Cream of the crop
MooBella's Unix-flavored ice cream, and a vanity press for the masses.
(FORTUNE Magazine) - Here's the scoop: Using Internet-era technology, a Massachusetts company has figured out how to make and sell a cup of fresh, custom-made, premium ice cream from a vending machine in 45 seconds. And a California company is getting ready to launch an Internet-based service that allows poets, cooks, family historians, and other writers to create and publish store-quality hardcover and paperback books.
The MooBella ice-cream machine and the Blurb BookSmart do-it-yourself book publishing service are just two of nearly 70 new products and technologies unveiled recently at the Demo 2006 conference (for more on the gathering, see "Bright Lights, Big Money").
The MOOBELLA robotic ice-cream manufactory and vending machine is being tested in Boston, a city that is to gourmet ice cream what Seattle is to coffee. The MooBella machine is not a product that consumers will buy directly, but since 94% of U.S. households buy ice cream each year, it's likely that the technology could touch more people than, for example, high-definition TV or MP3 players.
The engineers at MooBella (www.moobella.com) have concocted a vending machine, slightly larger than the Coke and Pepsi machines we see everywhere, that uses entirely "dry" ingredients to aerate, flavor, mix, and flash-freeze a fresh cup of, say, caramel ice cream with walnuts, or vanilla with cookies 'n' cream, or mocha with chocolate chips. "Dry," in industry vernacular, means the ingredients can be transported and stored without the need for special trucks or temperature controls.
All the ingredients are modular and sealed in hygienic pouches. The computer that controls the process is based on the Unix operating system, and the machine is programmed to report instantly, using wireless Internet, when it needs supplies or maintenance.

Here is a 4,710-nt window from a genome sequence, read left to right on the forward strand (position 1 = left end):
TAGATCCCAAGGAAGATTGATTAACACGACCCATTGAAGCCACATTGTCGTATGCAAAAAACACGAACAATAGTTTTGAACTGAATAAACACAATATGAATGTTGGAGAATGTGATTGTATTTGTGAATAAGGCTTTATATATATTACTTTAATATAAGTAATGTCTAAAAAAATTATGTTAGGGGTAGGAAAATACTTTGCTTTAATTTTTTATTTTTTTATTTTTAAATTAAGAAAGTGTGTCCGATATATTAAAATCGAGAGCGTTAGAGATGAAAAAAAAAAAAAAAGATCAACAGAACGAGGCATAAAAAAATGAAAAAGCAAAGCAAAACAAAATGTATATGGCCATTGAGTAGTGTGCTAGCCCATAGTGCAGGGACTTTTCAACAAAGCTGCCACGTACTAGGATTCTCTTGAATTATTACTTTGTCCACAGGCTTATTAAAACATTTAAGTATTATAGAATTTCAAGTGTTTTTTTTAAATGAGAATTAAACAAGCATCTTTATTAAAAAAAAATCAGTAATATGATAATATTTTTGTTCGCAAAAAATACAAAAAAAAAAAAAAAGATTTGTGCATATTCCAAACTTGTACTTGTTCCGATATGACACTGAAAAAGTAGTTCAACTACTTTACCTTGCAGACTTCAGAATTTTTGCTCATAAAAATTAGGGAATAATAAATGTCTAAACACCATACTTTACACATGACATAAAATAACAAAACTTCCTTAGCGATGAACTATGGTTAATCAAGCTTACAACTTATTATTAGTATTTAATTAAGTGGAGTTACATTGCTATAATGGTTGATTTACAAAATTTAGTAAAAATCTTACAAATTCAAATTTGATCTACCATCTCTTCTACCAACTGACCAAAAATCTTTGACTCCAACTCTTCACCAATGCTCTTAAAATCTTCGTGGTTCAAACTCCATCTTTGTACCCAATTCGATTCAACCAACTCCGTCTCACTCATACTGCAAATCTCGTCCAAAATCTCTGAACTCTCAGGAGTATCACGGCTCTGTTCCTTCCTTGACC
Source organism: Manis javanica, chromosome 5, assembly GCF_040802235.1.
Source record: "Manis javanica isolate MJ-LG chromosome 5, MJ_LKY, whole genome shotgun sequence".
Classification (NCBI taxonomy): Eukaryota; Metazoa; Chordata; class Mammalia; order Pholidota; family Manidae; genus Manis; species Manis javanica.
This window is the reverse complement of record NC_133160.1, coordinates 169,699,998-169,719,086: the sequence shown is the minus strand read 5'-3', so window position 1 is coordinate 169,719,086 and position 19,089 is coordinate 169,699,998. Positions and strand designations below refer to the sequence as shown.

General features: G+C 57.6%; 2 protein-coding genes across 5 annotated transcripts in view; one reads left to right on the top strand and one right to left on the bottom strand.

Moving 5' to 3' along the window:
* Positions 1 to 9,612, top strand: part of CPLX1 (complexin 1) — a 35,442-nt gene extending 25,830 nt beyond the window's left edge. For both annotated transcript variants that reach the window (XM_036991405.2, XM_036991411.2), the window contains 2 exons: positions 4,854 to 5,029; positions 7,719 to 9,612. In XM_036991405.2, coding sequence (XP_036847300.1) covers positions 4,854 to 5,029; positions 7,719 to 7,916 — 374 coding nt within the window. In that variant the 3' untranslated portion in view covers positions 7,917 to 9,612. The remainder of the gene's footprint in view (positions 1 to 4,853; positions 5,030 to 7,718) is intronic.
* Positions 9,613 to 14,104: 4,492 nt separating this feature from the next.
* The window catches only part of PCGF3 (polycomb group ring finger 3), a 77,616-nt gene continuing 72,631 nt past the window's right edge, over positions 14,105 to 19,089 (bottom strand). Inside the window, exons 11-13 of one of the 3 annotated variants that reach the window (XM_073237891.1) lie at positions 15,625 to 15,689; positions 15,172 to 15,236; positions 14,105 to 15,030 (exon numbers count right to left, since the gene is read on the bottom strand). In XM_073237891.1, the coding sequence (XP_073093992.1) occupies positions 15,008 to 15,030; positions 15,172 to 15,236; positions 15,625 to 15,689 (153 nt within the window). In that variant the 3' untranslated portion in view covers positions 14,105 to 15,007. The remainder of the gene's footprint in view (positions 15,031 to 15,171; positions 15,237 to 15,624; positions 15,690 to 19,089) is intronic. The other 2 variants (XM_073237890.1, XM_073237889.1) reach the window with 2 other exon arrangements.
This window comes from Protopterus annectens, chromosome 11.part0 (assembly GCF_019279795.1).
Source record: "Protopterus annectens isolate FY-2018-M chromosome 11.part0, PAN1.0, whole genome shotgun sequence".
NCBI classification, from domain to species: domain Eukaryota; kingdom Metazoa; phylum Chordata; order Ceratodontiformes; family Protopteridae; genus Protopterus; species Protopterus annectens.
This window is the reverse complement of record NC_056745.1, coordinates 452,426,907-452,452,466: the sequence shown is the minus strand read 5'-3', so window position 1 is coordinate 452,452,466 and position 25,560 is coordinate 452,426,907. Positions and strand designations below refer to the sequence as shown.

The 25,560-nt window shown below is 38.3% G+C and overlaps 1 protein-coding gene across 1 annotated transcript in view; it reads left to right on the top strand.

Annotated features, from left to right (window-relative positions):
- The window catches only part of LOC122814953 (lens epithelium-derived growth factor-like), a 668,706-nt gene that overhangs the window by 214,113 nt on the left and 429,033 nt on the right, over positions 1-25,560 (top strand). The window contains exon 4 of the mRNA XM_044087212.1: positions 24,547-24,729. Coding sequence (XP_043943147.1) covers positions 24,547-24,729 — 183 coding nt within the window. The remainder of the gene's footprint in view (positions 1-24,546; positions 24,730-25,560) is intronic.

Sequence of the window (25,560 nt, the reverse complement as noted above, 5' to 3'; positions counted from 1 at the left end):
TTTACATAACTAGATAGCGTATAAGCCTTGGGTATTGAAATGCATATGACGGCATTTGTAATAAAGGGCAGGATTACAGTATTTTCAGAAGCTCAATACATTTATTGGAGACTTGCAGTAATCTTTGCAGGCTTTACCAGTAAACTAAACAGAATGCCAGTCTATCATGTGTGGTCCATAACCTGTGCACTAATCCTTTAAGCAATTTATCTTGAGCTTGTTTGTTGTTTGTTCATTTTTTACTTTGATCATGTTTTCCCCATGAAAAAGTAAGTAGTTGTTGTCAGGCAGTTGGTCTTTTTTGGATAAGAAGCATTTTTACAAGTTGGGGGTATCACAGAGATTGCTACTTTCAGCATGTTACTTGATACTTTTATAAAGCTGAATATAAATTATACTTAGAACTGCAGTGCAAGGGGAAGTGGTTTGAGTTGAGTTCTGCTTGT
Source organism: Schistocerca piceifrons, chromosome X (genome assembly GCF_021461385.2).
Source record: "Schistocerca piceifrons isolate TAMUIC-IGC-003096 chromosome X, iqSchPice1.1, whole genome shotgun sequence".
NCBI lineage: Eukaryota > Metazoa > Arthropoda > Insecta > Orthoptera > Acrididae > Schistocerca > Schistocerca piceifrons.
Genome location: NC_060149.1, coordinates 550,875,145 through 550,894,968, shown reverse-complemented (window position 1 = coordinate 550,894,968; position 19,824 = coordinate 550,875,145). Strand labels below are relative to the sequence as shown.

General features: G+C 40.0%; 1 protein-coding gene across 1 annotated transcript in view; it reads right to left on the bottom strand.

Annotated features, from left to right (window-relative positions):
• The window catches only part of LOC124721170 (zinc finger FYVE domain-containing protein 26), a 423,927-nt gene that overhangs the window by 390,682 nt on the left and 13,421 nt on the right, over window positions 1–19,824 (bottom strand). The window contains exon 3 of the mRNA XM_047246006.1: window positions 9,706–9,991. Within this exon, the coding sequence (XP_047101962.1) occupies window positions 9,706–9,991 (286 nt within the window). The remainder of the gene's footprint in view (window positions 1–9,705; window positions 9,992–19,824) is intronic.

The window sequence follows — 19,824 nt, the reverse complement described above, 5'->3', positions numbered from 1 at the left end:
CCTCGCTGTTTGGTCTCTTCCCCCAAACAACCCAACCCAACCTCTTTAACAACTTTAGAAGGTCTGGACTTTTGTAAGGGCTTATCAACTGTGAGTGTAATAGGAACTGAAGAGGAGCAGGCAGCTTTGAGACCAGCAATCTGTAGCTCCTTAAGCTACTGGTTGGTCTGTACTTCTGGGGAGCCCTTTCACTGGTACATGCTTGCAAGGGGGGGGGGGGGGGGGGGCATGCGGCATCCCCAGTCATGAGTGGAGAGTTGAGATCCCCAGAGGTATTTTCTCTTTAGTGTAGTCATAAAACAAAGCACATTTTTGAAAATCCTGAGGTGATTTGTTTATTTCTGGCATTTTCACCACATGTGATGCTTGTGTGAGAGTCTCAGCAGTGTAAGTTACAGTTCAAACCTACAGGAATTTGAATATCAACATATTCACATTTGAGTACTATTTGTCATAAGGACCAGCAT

The consumer feeds money into the machine--the price per scoop will be set by vendors, but $2 to $2.50 is the guess--and uses the machine's large LCD touchscreen display to choose one of 12 flavors plus any of five mix-ins (nuts, cookie crumbles, and so on).
Forty-five seconds later, the machine delivers a freshly made scoop that, based on my exhaustive testing, tastes delicious despite a slight gumminess (with the computerized MooBella machine, the fix could be a simple tweak).
Blurb BookSmart printing system
BLURB'S BookSmart software for on-demand book printing, meanwhile, represents the next generation of desktop publishing.
Do-it-yourself book publishing is not new; Apple's iPhoto and other online photo services can assemble your favorite digital pictures into an attractive hardcover book, but such picture books are suitable mainly for folks who think a picture is worth a thousand words.
Beginning in March, Blurb (www.blurb.com) plans to offer a similar publishing service for people who lean more toward the thousand words part of the equation. At prices ranging from $30 for a single slender volume to $80 for a 400-page hardcover epic, with discounts for higher press runs, the BookSmart software provides online tools and templates an author can use to create an illustrated family cookbook, a travel photo essay that's more essay than photos, or--the ultimate in vanity publishing--even a print version of your online blog. It takes an hour or more, depending on complexity, to assemble and customize a book, but the result, mailed to you in a few days, is truly of professional quality.
For writers who are more confident of finding a wide audience, Blurb will even stockpile, sell, and ship your latest masterpiece to waiting fans.
Another Demo winner: Pleo, an amazingly lifelike baby dinosaur robot from the co-creator of Furby. Manufacturer Ugobe says Pleo will toddle to stores in time for the holidays. Around $200, www.ugobe.com